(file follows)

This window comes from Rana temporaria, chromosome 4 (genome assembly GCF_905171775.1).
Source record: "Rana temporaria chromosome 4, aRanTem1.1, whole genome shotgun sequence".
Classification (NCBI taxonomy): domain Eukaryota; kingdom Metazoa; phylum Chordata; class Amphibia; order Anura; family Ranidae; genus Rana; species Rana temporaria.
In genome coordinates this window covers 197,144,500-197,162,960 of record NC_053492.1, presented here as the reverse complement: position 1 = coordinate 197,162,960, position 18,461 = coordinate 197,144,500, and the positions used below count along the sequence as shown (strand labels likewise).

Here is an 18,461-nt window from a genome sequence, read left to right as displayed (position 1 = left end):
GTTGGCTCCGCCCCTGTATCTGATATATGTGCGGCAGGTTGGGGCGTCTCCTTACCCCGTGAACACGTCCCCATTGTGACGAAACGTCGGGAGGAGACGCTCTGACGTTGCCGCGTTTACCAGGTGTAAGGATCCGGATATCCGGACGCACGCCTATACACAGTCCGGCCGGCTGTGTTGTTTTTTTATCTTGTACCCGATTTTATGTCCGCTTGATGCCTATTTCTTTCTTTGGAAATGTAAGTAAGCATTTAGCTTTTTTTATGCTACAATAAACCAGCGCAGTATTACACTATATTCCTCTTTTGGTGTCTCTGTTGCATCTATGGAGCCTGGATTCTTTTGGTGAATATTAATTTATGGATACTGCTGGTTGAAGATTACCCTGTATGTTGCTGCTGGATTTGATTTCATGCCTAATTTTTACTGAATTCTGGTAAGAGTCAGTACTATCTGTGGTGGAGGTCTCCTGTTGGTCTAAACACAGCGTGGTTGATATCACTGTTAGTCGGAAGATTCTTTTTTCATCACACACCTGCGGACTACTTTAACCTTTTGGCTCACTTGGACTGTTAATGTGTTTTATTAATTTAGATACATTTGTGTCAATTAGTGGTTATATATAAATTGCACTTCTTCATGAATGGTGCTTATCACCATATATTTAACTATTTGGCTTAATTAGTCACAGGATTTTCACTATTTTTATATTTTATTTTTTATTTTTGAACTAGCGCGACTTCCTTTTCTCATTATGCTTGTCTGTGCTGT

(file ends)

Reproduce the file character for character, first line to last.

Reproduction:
This window comes from Rana temporaria, chromosome 4 (genome assembly GCF_905171775.1).
Source record: "Rana temporaria chromosome 4, aRanTem1.1, whole genome shotgun sequence".
Classification (NCBI taxonomy): domain Eukaryota; kingdom Metazoa; phylum Chordata; class Amphibia; order Anura; family Ranidae; genus Rana; species Rana temporaria.
In genome coordinates this window covers 197,144,500-197,162,960 of record NC_053492.1, presented here as the reverse complement: position 1 = coordinate 197,162,960, position 18,461 = coordinate 197,144,500, and the positions used below count along the sequence as shown (strand labels likewise).

Here is an 18,461-nt window from a genome sequence, read left to right as displayed (position 1 = left end):
GTTGGCTCCGCCCCTGTATCTGATATATGTGCGGCAGGTTGGGGCGTCTCCTTACCCCGTGAACACGTCCCCATTGTGACGAAACGTCGGGAGGAGACGCTCTGACGTTGCCGCGTTTACCAGGTGTAAGGATCCGGATATCCGGACGCACGCCTATACACAGTCCGGCCGGCTGTGTTGTTTTTTTATCTTGTACCCGATTTTATGTCCGCTTGATGCCTATTTCTTTCTTTGGAAATGTAAGTAAGCATTTAGCTTTTTTTATGCTACAATAAACCAGCGCAGTATTACACTATATTCCTCTTTTGGTGTCTCTGTTGCATCTATGGAGCCTGGATTCTTTTGGTGAATATTAATTTATGGATACTGCTGGTTGAAGATTACCCTGTATGTTGCTGCTGGATTTGATTTCATGCCTAATTTTTACTGAATTCTGGTAAGAGTCAGTACTATCTGTGGTGGAGGTCTCCTGTTGGTCTAAACACAGCGTGGTTGATATCACTGTTAGTCGGAAGATTCTTTTTTCATCACACACCTGCGGACTACTTTAACCTTTTGGCTCACTTGGACTGTTAATGTGTTTTATTAATTTAGATACATTTGTGTCAATTAGTGGTTATATATAAATTGCACTTCTTCATGAATGGTGCTTATCACCATATATTTAACTATTTGGCTTAATTAGTCACAGGATTTTCACTATTTTTATATTTTATTTTTTATTTTTGAACTAGCGCGACTTCCTTTTCTCATTATGCTTGTCTGTGCTGT